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Task sharing of a psychological intervention for maternal depression in Khayelitsha, South Africa: study protocol for a randomized controlled trial

  • Crick Lund1Email author,
  • Marguerite Schneider1,
  • Thandi Davies1,
  • Memory Nyatsanza1,
  • Simone Honikman2,
  • Arvin Bhana3,
  • Judith Bass4,
  • Paul Bolton5,
  • Michael Dewey6,
  • John Joska7,
  • Ashraf Kagee8,
  • Landon Myer9,
  • Inge Petersen3,
  • Martin Prince6,
  • Dan J Stein7, 10,
  • Graham Thornicroft6,
  • Mark Tomlinson8,
  • Atalay Alem11 and
  • Ezra Susser12, 13
Trials201415:457

https://doi.org/10.1186/1745-6215-15-457

Received: 27 August 2014

Accepted: 3 November 2014

Published: 21 November 2014

Abstract

Background

Maternal depression carries a major public health burden for mothers and their infants, yet there is a substantial treatment gap for this condition in low-resourced regions such as sub-Saharan Africa. To address this treatment gap, the strategy of “task sharing” has been proposed, involving the delivery of interventions by non-specialist health workers trained and supervised by specialists in routine healthcare delivery systems. Several psychological interventions have shown benefit in treating maternal depression, but few have been rigorously evaluated using a task sharing approach. The proposed trial will be the first randomised controlled trial (RCT) evaluating a task sharing model of delivering care for women with maternal depression in sub-Saharan Africa. The objective of this RCT is to determine the effectiveness and cost-effectiveness of a task sharing counseling intervention for maternal depression in South Africa.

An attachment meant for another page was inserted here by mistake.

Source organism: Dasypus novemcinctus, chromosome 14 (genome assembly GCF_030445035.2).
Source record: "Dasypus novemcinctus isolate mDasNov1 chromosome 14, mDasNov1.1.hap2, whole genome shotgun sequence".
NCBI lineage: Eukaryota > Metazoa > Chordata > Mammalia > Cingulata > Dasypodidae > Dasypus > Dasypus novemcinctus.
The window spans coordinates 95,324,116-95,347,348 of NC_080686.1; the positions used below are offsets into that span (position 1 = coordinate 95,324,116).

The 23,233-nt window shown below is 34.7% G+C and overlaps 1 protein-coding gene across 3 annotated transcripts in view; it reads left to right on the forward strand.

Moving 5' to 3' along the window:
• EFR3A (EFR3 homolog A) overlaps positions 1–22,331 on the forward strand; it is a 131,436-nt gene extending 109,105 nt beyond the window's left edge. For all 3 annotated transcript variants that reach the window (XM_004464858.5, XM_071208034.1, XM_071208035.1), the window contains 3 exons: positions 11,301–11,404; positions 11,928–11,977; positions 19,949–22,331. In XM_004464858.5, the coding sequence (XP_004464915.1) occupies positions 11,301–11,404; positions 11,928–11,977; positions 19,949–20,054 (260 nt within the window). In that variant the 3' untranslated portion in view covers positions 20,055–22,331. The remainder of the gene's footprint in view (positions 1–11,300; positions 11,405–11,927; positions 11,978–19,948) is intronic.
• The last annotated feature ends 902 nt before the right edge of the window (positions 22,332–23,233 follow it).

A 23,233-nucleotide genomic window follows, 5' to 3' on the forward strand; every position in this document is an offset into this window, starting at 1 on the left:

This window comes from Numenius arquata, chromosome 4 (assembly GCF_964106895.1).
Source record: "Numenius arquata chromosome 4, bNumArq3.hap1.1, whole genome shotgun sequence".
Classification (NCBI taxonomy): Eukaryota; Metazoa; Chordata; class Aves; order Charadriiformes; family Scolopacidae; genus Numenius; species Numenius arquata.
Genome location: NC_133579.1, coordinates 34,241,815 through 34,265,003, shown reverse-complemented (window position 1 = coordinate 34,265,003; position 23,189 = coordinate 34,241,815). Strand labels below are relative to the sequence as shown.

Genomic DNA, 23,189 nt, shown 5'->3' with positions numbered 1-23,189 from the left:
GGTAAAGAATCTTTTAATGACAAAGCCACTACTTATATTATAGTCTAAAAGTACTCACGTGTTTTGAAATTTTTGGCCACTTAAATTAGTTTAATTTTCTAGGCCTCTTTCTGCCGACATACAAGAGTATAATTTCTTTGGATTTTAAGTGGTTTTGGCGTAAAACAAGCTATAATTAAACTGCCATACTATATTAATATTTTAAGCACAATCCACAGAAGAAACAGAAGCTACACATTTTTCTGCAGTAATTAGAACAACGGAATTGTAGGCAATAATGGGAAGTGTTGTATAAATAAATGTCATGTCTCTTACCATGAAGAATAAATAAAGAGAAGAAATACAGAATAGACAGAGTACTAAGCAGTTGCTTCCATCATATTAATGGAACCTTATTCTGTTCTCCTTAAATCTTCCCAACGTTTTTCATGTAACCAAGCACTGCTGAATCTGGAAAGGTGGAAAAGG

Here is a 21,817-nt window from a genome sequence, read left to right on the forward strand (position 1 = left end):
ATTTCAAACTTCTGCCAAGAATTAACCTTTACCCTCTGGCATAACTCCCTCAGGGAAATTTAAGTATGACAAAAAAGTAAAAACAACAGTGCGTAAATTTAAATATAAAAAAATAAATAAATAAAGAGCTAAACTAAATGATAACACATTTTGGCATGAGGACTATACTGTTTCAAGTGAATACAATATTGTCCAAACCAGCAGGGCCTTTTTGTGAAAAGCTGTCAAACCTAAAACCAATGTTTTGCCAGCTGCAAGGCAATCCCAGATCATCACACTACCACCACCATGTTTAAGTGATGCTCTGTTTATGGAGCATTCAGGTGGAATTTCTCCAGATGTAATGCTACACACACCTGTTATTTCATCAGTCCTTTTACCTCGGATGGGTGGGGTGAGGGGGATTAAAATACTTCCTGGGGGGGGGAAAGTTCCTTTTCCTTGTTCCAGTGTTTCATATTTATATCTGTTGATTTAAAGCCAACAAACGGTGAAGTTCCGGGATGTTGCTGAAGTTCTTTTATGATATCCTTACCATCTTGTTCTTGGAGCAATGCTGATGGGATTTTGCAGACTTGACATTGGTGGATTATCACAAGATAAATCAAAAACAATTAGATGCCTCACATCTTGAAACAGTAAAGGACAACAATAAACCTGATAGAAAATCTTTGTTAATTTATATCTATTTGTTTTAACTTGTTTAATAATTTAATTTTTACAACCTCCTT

Methods/Design